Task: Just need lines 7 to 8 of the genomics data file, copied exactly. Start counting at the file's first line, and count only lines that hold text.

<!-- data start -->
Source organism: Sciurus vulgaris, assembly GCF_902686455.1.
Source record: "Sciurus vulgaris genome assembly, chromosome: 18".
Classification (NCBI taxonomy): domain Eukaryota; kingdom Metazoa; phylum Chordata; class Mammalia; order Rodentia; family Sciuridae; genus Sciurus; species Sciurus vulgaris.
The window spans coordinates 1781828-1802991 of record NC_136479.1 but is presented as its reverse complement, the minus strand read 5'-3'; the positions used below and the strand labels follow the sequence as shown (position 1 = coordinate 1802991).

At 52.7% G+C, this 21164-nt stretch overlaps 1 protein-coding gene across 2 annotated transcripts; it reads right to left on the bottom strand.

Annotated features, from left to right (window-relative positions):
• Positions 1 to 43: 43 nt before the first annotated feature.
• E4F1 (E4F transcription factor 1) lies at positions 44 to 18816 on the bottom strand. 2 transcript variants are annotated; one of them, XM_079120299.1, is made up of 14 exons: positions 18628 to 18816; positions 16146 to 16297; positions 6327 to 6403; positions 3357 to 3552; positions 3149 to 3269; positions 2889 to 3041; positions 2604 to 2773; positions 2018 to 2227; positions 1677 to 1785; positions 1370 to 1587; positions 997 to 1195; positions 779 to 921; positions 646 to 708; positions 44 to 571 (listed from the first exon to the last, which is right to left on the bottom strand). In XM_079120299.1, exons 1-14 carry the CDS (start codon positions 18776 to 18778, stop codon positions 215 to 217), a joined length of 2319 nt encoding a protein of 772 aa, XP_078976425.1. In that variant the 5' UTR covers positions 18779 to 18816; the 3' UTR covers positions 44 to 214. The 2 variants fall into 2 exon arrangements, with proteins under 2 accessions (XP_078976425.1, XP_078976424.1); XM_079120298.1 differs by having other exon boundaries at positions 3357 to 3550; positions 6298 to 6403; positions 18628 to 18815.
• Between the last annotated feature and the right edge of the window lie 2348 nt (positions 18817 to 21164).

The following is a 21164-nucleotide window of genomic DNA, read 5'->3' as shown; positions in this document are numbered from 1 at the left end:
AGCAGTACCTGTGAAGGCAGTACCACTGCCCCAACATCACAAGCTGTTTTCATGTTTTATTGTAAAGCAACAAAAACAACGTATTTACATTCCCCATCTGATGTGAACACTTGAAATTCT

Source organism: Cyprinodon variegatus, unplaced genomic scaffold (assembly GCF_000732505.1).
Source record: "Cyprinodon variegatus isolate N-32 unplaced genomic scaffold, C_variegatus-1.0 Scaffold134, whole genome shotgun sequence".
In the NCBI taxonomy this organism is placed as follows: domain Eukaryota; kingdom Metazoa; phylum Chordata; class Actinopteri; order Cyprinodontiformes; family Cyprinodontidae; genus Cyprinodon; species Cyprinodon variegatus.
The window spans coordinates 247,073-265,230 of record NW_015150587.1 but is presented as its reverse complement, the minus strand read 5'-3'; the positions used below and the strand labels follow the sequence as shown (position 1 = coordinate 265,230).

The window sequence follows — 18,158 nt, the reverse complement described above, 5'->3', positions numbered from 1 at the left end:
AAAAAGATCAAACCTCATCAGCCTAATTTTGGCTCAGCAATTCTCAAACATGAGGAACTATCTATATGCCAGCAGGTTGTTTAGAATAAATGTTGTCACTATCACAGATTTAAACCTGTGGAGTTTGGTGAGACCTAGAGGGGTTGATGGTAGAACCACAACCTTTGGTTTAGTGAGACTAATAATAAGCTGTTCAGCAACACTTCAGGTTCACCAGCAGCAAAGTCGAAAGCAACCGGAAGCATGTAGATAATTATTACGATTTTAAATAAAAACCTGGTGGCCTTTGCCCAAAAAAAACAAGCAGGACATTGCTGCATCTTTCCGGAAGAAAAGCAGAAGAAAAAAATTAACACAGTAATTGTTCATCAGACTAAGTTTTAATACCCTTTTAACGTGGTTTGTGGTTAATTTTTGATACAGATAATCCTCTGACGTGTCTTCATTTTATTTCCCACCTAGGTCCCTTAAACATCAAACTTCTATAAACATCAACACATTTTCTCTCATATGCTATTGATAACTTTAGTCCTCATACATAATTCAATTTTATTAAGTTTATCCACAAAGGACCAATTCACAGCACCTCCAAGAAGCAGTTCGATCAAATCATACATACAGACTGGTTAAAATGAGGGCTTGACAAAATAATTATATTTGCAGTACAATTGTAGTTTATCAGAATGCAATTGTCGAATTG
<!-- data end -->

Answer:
• Positions 1 to 43: 43 nt before the first annotated feature.
• E4F1 (E4F transcription factor 1) lies at positions 44 to 18816 on the bottom strand. 2 transcript variants are annotated; one of them, XM_079120299.1, is made up of 14 exons: positions 18628 to 18816; positions 16146 to 16297; positions 6327 to 6403; positions 3357 to 3552; positions 3149 to 3269; positions 2889 to 3041; positions 2604 to 2773; positions 2018 to 2227; positions 1677 to 1785; positions 1370 to 1587; positions 997 to 1195; positions 779 to 921; positions 646 to 708; positions 44 to 571 (listed from the first exon to the last, which is right to left on the bottom strand). In XM_079120299.1, exons 1-14 carry the CDS (start codon positions 18776 to 18778, stop codon positions 215 to 217), a joined length of 2319 nt encoding a protein of 772 aa, XP_078976425.1. In that variant the 5' UTR covers positions 18779 to 18816; the 3' UTR covers positions 44 to 214. The 2 variants fall into 2 exon arrangements, with proteins under 2 accessions (XP_078976425.1, XP_078976424.1); XM_079120298.1 differs by having other exon boundaries at positions 3357 to 3550; positions 6298 to 6403; positions 18628 to 18815.